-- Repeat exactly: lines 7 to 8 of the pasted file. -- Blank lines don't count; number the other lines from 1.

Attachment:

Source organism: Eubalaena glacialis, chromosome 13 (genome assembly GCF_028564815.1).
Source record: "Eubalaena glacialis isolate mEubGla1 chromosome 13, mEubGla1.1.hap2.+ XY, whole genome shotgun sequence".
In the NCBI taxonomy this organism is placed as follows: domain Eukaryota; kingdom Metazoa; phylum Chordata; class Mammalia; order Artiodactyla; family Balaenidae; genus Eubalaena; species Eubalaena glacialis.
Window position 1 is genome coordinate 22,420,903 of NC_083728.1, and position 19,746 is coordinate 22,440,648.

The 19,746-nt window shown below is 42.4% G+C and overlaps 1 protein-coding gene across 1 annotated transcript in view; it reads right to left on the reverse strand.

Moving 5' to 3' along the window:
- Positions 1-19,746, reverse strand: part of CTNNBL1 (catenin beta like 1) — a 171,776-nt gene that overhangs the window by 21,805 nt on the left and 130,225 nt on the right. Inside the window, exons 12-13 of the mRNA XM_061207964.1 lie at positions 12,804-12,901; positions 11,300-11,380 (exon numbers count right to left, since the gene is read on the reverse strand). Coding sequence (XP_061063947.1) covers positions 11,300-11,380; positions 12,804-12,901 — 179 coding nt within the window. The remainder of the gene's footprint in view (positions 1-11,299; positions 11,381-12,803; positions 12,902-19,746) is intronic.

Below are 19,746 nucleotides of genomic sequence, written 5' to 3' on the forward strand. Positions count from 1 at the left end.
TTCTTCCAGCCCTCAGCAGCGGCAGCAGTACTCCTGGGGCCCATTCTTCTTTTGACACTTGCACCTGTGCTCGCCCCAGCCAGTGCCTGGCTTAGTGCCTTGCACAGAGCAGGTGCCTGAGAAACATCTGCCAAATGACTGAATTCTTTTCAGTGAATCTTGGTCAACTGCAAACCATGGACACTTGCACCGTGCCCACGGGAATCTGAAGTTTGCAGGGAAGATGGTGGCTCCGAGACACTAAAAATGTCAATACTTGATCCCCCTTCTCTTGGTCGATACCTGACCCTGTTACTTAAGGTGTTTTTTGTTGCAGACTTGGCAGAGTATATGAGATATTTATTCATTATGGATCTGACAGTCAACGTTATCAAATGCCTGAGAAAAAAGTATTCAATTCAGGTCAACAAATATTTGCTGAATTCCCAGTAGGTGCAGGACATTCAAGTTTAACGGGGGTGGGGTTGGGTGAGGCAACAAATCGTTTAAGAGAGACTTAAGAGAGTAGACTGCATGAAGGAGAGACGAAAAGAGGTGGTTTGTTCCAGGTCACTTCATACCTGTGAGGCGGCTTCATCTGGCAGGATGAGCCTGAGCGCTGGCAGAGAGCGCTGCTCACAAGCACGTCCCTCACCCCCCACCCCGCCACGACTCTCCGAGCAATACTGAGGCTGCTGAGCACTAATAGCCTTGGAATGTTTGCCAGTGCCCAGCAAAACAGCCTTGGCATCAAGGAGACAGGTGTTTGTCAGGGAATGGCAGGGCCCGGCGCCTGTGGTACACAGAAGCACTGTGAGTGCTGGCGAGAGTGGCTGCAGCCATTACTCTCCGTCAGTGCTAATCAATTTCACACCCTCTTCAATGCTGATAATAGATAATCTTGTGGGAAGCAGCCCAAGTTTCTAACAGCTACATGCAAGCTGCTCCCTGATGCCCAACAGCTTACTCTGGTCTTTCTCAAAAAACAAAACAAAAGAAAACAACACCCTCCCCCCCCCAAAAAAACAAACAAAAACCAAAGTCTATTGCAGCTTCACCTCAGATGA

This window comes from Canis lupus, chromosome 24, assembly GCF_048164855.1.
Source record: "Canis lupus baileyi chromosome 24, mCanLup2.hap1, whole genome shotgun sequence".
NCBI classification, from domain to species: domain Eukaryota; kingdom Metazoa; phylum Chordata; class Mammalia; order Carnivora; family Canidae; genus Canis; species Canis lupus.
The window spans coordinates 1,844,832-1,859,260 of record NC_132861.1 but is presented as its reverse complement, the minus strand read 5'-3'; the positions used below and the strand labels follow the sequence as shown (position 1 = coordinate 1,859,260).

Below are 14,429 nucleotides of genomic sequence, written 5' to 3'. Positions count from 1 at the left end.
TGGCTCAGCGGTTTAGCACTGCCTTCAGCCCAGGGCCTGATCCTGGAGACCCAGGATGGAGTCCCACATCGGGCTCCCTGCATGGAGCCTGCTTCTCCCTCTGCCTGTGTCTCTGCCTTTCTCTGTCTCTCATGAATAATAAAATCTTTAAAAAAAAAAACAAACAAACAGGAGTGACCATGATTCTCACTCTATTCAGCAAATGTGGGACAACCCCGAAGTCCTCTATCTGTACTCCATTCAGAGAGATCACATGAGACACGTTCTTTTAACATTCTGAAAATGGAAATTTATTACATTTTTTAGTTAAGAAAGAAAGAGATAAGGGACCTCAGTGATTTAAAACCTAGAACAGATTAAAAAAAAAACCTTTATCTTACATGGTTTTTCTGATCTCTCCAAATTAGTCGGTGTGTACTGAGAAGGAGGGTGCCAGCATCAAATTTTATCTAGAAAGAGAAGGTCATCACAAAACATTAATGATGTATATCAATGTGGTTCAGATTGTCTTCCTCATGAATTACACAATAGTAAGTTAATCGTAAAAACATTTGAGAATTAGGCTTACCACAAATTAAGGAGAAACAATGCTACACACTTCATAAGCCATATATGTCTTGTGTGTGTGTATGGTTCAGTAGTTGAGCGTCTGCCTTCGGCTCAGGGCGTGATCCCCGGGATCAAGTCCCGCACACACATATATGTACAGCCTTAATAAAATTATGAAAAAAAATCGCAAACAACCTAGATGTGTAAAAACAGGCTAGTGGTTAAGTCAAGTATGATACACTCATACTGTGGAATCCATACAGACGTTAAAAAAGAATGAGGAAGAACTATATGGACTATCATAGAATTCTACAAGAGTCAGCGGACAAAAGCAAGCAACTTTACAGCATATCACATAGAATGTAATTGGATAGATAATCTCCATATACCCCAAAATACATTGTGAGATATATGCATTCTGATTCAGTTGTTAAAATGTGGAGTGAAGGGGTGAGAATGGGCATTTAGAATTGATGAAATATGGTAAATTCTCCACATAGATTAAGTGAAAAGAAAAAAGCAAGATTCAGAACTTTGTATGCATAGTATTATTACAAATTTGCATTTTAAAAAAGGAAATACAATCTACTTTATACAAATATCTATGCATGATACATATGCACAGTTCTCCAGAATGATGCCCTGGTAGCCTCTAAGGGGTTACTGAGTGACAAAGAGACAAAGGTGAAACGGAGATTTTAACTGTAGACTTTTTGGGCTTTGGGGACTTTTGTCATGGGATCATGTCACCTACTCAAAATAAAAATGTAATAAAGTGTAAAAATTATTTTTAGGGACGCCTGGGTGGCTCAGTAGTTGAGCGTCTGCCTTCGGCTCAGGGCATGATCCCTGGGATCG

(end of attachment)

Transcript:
- Positions 1-19,746, reverse strand: part of CTNNBL1 (catenin beta like 1) — a 171,776-nt gene that overhangs the window by 21,805 nt on the left and 130,225 nt on the right. Inside the window, exons 12-13 of the mRNA XM_061207964.1 lie at positions 12,804-12,901; positions 11,300-11,380 (exon numbers count right to left, since the gene is read on the reverse strand). Coding sequence (XP_061063947.1) covers positions 11,300-11,380; positions 12,804-12,901 — 179 coding nt within the window. The remainder of the gene's footprint in view (positions 1-11,299; positions 11,381-12,803; positions 12,902-19,746) is intronic.

Below are 19,746 nucleotides of genomic sequence, written 5' to 3' on the forward strand. Positions count from 1 at the left end.